Lee, 35, is owed a total of $50 million this season and next; he also has a $27.5 million vesting option for 2016 (200 innings pitched in 2015 or 400 IP in 2014-15).
If the Phillies do eventually trade him, however, they have to get a better package back than any collection of the names listed above.
"That's trades," Lee said yesterday. "When you get guys from the minor leagues, you never know what you're going to get. It's hard to replace a guy who is established and has had success in the big leagues, no matter who you replace him with. There are a few phenoms who come up like the [Bryce] Harpers and [Mike] Trouts of the world, but a lot of young guys come up and you never know. That's why you get package deals, you get one big-leaguer for three or four minor leaguers. You just hope one is going to pan out. You never know."
After his spring debut against the Toronto Blue Jays, in which he allowed a run on two hits while striking out three in two innings, Lee entertained the trade questions because it has been a part of his routine as the Human Trade Rumor.
But as the 2014 season nears, Lee isn't interested in getting traded. Despite suffering through bouts of frustration while playing for a losing team a year ago, Lee enters this season hopeful.
Because when Lee actually had the chance to choose his new team for the only time in his somewhat-nomadic, 12-year career, he chose to join the Phillies.
"I don't have control over [trades], so there's no sense worrying about it," said Lee, who has a limited trade clause. "I signed back with the Phillies because I wanted to come here and win, and that's what I intend on doing."
It goes without saying that the Phillies stand a better chance to win with Lee than they do without him, which is exactly the logic general manager Ruben Amaro Jr. employs every time a team inquires about Lee's availability.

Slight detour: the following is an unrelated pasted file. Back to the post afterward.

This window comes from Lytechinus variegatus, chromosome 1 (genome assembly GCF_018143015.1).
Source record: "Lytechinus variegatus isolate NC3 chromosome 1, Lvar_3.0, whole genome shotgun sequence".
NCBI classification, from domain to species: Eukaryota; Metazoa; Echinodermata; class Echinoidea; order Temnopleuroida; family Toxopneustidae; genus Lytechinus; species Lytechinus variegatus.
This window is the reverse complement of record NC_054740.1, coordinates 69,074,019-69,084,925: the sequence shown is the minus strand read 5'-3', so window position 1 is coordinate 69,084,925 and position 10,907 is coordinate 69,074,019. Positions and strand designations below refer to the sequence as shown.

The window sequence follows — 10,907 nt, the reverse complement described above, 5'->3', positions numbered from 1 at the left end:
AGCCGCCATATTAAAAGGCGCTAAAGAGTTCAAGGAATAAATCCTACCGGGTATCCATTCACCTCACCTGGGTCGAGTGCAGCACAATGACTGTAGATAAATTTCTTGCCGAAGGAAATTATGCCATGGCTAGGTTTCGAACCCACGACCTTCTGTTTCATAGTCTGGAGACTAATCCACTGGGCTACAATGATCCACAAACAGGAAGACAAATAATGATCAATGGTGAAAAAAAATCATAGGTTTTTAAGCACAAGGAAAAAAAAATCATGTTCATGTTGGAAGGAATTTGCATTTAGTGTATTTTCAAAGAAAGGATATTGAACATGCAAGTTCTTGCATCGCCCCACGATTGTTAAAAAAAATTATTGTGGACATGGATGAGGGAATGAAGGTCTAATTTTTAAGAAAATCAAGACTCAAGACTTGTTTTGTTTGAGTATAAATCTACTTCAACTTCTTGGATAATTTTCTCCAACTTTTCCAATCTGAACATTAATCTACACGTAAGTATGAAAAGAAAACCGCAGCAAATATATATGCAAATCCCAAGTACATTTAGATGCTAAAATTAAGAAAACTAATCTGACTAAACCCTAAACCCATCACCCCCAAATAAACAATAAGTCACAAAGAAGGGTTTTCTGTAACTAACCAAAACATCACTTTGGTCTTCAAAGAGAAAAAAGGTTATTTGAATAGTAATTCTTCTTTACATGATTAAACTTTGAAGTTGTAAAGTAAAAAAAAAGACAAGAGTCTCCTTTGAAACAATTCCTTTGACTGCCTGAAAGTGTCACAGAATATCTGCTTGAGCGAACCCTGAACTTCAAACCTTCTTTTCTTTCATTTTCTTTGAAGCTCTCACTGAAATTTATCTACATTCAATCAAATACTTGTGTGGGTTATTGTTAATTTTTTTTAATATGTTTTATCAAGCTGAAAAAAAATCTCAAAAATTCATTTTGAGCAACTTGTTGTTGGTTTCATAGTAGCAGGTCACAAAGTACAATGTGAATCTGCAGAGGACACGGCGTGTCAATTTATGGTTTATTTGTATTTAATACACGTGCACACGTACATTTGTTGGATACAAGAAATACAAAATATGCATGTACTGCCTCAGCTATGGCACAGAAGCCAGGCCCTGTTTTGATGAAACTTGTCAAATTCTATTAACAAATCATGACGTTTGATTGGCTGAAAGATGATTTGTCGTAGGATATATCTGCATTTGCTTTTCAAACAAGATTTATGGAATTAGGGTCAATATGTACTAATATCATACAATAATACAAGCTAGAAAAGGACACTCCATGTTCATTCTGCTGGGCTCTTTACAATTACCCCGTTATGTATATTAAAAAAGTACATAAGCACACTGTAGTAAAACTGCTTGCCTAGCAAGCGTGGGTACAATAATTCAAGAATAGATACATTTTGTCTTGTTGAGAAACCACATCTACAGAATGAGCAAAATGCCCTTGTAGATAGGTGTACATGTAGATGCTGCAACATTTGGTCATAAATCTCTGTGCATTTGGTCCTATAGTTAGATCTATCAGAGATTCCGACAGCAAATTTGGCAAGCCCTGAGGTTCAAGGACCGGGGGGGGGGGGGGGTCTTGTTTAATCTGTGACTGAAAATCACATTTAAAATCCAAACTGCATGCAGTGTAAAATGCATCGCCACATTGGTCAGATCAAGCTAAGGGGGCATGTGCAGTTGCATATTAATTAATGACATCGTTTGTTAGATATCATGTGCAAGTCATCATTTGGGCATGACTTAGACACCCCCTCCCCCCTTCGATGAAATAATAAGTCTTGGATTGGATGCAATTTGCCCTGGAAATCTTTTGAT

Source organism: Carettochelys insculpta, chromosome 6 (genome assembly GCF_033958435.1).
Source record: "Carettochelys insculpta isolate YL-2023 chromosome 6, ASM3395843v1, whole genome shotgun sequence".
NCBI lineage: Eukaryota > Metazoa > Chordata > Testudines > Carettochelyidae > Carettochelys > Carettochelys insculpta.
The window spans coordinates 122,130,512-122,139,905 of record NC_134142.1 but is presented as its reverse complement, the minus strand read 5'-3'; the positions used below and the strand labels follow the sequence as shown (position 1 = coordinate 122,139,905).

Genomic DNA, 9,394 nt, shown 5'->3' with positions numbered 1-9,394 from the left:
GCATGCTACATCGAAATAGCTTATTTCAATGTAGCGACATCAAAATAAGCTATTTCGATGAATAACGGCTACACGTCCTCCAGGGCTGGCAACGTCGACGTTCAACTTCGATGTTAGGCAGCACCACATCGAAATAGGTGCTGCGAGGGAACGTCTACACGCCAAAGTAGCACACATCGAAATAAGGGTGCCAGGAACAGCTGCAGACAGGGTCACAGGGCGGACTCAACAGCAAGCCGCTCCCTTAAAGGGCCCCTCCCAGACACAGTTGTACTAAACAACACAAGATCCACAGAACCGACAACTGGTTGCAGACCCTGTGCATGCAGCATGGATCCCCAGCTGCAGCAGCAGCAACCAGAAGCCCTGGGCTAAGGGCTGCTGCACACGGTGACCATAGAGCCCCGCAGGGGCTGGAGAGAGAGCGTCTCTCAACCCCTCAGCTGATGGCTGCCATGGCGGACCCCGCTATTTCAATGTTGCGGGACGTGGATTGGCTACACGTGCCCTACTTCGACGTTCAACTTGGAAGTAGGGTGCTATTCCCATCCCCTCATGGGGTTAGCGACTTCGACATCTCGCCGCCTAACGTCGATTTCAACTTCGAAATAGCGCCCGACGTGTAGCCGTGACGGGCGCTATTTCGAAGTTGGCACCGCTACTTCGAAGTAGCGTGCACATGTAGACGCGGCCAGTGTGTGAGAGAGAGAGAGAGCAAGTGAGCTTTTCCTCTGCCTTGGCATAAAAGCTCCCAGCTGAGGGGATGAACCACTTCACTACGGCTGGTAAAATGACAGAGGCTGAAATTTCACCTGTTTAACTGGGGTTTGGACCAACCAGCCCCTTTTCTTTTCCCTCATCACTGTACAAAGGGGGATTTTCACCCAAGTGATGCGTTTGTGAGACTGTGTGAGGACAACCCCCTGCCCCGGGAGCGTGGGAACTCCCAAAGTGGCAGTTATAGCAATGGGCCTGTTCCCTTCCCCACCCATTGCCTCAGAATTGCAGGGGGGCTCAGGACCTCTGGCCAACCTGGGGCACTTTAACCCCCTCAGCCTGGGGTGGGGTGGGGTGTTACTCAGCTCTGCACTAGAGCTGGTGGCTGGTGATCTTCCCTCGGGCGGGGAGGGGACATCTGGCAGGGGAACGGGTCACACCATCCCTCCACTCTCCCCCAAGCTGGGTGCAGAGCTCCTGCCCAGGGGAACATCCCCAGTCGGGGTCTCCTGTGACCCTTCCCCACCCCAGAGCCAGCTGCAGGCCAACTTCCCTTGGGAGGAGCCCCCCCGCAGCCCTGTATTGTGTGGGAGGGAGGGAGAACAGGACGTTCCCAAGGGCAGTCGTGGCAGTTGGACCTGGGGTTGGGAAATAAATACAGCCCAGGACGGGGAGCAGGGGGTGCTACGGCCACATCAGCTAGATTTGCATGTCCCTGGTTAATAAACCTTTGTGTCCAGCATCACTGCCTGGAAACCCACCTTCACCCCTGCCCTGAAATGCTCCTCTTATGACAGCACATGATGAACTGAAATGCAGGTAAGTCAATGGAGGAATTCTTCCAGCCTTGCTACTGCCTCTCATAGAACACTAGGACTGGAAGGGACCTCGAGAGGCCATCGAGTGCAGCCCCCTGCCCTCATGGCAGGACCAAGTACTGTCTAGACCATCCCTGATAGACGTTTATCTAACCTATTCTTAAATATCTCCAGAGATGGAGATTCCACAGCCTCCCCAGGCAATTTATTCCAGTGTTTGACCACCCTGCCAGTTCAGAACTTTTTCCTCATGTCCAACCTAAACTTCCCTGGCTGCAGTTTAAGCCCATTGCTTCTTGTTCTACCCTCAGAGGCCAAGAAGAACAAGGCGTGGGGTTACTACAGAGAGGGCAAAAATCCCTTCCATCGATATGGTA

But the success of a team goes beyond one man. The Phillies also need Cole Hamels for another healthy and productive season. They need a healthy Ryan Howard, a healthy Carlos Ruiz, a productive Jimmy Rollins . . . and so on.
"Obviously, we've got everybody on the field that needs to be there [right now]," Lee said. "We've got our key guys healthy. The addition of Marlon Byrd, A.J. Burnett, [Brad] Lincoln in the bullpen. We've got a deeper starting rotation. With Marlon, we've got another thumper in the middle of the lineup. So that along with our key guys healthy is going to be crucial.
"I think we all know Chase [Utley] is going to be Chase. If Howard can just get back to doing what he does, that will help out a ton. Jimmy, same thing. If they can just regain the things they've done a couple of years ago and just get back to being more solid, consistent players - and that goes for all of us.
"We just need to be more consistent and fundamentally sound and execute. [Manager Ryne] Sandberg and the coaching staff has been preaching that from Day 1 and it's definitely good to hear. It's definitely the key to winning - for every team, especially a team that has the talent. If we just do the basic execution and play fundamental baseball, we can beat anyone."
Lee's third full season with the Phillies went wasted in 2013.
He was 14-8 with a 2.87 ERA in 31 starts, earning his fourth trip to the All-Star Game. Lee led the National League in strikeout-to-walk rate (6.94) and with the fewest walks-per-nine innings (1.3) while also ranking fourth in the league in WHIP (1.01).
Lee is the type of pitcher any team would want atop its rotation - where he is likely to be on Opening Day - for his remarkable consistency and no-nonsense, rapid work on the mound.
"You know what you're going to get," Sandberg said. "And so does the team and the players behind him. Guys can play defense behind him because he works so well with his command, locates his pitches."
Said pitching coach Bob McClure: "You're talking about maybe getting a beer after an hour and 50 minutes."
The Phillies would love nothing more than to see Lee take the mound for 30-some starts and then enter the postseason alongside Hamels and Burnett in a short series. But that's a long way away.
Until the Phils prove they can contend again, the trade rumors will persist.
If they became more than rumors and a trade involving Lee is brought to fruition, Phils fans who still haven't gotten over the first time he was traded away can only hope the deal looks something more like the first trade of the lefthander's career.
In June 2002, the struggling Cleveland Indians traded away their ace, Bartolo Colon, who would go on to win 20 games. The Indians received four young players or prospects from the Montreal Expos in exchange for Colon and Tim Drew: Brandon Phillips, Grady Sizemore, Lee Stevens and Double A pitcher Cliff Lee.
On Twitter: @ryanlawrence21